Surgery (Austin & Northern Health) - Theses

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    Reprogramming tumour immune microenvironment of colorectal liver metastases with renin-angiotensin inhibitors
    Vallejo Ardila, Dora Lucia ( 2021)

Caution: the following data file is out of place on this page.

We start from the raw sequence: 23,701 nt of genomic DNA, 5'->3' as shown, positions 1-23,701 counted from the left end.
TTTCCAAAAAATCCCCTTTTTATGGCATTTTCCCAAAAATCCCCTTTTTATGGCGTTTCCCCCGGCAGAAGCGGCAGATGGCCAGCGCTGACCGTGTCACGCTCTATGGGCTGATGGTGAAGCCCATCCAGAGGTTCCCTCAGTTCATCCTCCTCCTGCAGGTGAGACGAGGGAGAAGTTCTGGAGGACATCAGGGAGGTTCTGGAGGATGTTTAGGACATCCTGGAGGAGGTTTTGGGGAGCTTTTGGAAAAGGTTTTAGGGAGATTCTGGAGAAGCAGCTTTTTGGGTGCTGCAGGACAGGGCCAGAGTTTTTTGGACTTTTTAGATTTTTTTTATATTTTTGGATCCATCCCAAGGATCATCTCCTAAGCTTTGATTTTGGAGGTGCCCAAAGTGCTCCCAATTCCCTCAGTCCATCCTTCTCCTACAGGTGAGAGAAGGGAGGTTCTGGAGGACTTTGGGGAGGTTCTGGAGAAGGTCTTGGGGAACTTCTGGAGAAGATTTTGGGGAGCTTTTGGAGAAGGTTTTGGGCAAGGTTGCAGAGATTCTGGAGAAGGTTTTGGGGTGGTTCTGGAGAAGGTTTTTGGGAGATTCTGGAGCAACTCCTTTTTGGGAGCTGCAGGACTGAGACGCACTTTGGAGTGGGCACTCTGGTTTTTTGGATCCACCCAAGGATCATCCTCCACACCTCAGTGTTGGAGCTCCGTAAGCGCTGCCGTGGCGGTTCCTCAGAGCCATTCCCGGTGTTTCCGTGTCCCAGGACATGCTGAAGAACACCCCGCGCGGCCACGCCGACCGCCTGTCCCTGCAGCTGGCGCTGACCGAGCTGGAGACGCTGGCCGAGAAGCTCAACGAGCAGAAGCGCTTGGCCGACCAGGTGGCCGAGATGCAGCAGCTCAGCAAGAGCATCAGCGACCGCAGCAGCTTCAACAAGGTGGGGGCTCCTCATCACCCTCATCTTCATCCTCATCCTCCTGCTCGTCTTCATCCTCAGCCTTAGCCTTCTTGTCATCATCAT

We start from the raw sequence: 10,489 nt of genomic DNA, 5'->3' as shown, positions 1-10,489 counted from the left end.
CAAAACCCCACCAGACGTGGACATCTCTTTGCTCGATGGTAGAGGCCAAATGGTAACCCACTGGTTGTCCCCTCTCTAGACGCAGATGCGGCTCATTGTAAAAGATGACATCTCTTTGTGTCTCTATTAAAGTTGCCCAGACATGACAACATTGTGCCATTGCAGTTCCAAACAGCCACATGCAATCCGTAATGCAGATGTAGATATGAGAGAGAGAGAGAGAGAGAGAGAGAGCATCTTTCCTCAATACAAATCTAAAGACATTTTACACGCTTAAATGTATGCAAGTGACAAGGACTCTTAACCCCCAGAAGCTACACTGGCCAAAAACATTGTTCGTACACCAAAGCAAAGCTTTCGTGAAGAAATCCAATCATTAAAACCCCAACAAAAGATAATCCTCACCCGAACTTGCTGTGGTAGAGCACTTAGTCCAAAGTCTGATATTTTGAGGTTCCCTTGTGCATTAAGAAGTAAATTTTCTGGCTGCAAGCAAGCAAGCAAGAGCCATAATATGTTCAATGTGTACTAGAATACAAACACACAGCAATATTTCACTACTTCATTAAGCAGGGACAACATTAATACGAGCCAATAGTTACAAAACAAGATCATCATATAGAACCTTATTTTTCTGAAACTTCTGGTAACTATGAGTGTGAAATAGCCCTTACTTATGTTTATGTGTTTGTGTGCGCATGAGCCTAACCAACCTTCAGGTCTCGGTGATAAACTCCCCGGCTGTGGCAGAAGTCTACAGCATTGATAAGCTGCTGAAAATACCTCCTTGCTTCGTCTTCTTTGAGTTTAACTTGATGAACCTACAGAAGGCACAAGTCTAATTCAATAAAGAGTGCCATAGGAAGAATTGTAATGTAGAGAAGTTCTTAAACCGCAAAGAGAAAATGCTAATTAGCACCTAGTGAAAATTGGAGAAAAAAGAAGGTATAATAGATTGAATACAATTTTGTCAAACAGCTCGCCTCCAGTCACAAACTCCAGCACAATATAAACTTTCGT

Background Renin-angiotensin system inhibitors (RASi) have shown anti-tumour effects that may significantly impact the response to current cancer immunotherapies and the prognosis in patients with colorectal liver metastases (CLM). RAS components are expressed by various immune cells and adult hematopoietic cells. The mechanisms by which RASi reprogram the tumour immune microenvironment toward an immunostimulatory milieu involves modulating the function of immune T lymphocytes, myeloid cells and cancer-associated fibroblasts. Experimental Design Liver metastases were established in a mouse model using an autologous colorectal cancer cell line. RASi captopril 750mg/kg or saline was administered to the mice daily via intraperitoneal injection, from day one post-tumour induction to the endpoint, day 15 or 21 post tumour induction. At the endpoint, tumour growth was determined, and lymphocyte and myeloid-derived infiltration and composition in the tumour and liver tissues were analyzed by flow cytometry and immunohistochemistry. At endpoint day 15, livers and tumour tissues were collected, and tissue lysates were prepared and analyzed using liquid chromatography-tandem mass spectrometry proteomic techniques to determine relative changes in protein abundance. The proteomics results were analyzed using open-source software such as MaxQuant and Perseus. A 7-plex OPAL protocol was used to assess the composition and spatial distribution of T cell markers CD3, CD8, FoxP3 and CD103 and the epithelial to mesenchymal transition markers alpha- Smooth muscle actin and E-cadherin. The protocol was manually optimized and validated in two independent cohorts of formalin-fixed, paraffin-embedded CLM patient tissues using well-established antibodies, a single spectral library, negative controls, and biological controls corroborating the staining pattern of immune infiltrates. Results Captopril significantly decreased tumour viability and impaired metastatic growth, increased the infiltration of CD3 T cells into both tissues, and the primary contributing phenotype to this influx is a CD4 and CD8 double-negative T cell subtype, while CD4 T cells decreased and CD8 T cells remained unchanged. Furthermore, clustering and functional enrichment showed that captopril modulates the expression of some of the immunoproteasome subunits, including PSMB8, PSMB10, PSMB5 and PSME1. Also, T lymphocyte phenotypes’ spatial distribution was seen in significantly higher levels in the invasive tumour margin compared to their density within the liver parenchyma or the tumour centre in human CLM. Thus, high CD3 density in the tumour core or high CD8 density in the invasive tumour margin predicts a significantly better overall survival. Moreover, high CD3 T cell density at the adjacent liver parenchyma and a high CD8 density at the tumour core segment influenced patient survival after CLM resection in patients who received RASi antihypertensive medication. In the case of myeloid cells, a significant decline in myeloid cells expressing CD31pos was induced by captopril, while the relative proportion of CD31neg cells was preserved when comparing between the liver and the tumour. RASi significantly reduces a CD31pos monocyte-derived subset F480neg Ly6C intermediate and High, which may have a pro-angiogenic and immunosuppressive function. Conclusion The work of this thesis highlights the mechanism by which RAS inhibitors decreased tumour viability and impaired metastatic growth by effectively restoring the immunogenicity of CLM toward an immunostimulatory milieu.